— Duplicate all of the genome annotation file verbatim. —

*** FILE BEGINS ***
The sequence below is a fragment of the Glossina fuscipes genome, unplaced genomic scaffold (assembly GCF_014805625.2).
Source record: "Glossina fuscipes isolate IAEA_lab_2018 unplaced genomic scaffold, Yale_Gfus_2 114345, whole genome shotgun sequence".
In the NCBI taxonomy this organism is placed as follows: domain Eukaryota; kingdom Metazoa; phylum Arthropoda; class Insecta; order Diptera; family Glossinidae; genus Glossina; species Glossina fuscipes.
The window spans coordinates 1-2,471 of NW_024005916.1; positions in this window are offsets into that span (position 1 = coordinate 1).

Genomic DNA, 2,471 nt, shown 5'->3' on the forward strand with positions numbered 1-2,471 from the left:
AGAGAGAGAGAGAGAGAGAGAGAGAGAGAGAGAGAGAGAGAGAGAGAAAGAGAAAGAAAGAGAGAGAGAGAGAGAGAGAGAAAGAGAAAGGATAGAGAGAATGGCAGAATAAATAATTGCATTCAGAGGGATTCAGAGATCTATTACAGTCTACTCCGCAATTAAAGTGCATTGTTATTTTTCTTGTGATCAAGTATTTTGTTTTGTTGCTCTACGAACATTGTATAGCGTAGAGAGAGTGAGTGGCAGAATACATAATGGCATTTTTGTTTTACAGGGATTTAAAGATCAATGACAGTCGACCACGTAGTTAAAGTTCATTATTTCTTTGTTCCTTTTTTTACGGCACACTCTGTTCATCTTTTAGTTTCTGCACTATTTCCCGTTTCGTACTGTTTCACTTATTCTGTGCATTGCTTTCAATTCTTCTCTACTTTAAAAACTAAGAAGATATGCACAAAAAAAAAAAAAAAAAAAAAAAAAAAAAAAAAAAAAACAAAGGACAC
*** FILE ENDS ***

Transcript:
The sequence below is a fragment of the Glossina fuscipes genome, unplaced genomic scaffold (assembly GCF_014805625.2).
Source record: "Glossina fuscipes isolate IAEA_lab_2018 unplaced genomic scaffold, Yale_Gfus_2 114345, whole genome shotgun sequence".
In the NCBI taxonomy this organism is placed as follows: domain Eukaryota; kingdom Metazoa; phylum Arthropoda; class Insecta; order Diptera; family Glossinidae; genus Glossina; species Glossina fuscipes.
The window spans coordinates 1-2,471 of NW_024005916.1; positions in this window are offsets into that span (position 1 = coordinate 1).

Genomic DNA, 2,471 nt, shown 5'->3' on the forward strand with positions numbered 1-2,471 from the left:
AGAGAGAGAGAGAGAGAGAGAGAGAGAGAGAGAGAGAGAGAGAGAGAAAGAGAAAGAAAGAGAGAGAGAGAGAGAGAGAGAAAGAGAAAGGATAGAGAGAATGGCAGAATAAATAATTGCATTCAGAGGGATTCAGAGATCTATTACAGTCTACTCCGCAATTAAAGTGCATTGTTATTTTTCTTGTGATCAAGTATTTTGTTTTGTTGCTCTACGAACATTGTATAGCGTAGAGAGAGTGAGTGGCAGAATACATAATGGCATTTTTGTTTTACAGGGATTTAAAGATCAATGACAGTCGACCACGTAGTTAAAGTTCATTATTTCTTTGTTCCTTTTTTTACGGCACACTCTGTTCATCTTTTAGTTTCTGCACTATTTCCCGTTTCGTACTGTTTCACTTATTCTGTGCATTGCTTTCAATTCTTCTCTACTTTAAAAACTAAGAAGATATGCACAAAAAAAAAAAAAAAAAAAAAAAAAAAAAAAAAAAAAACAAAGGACAC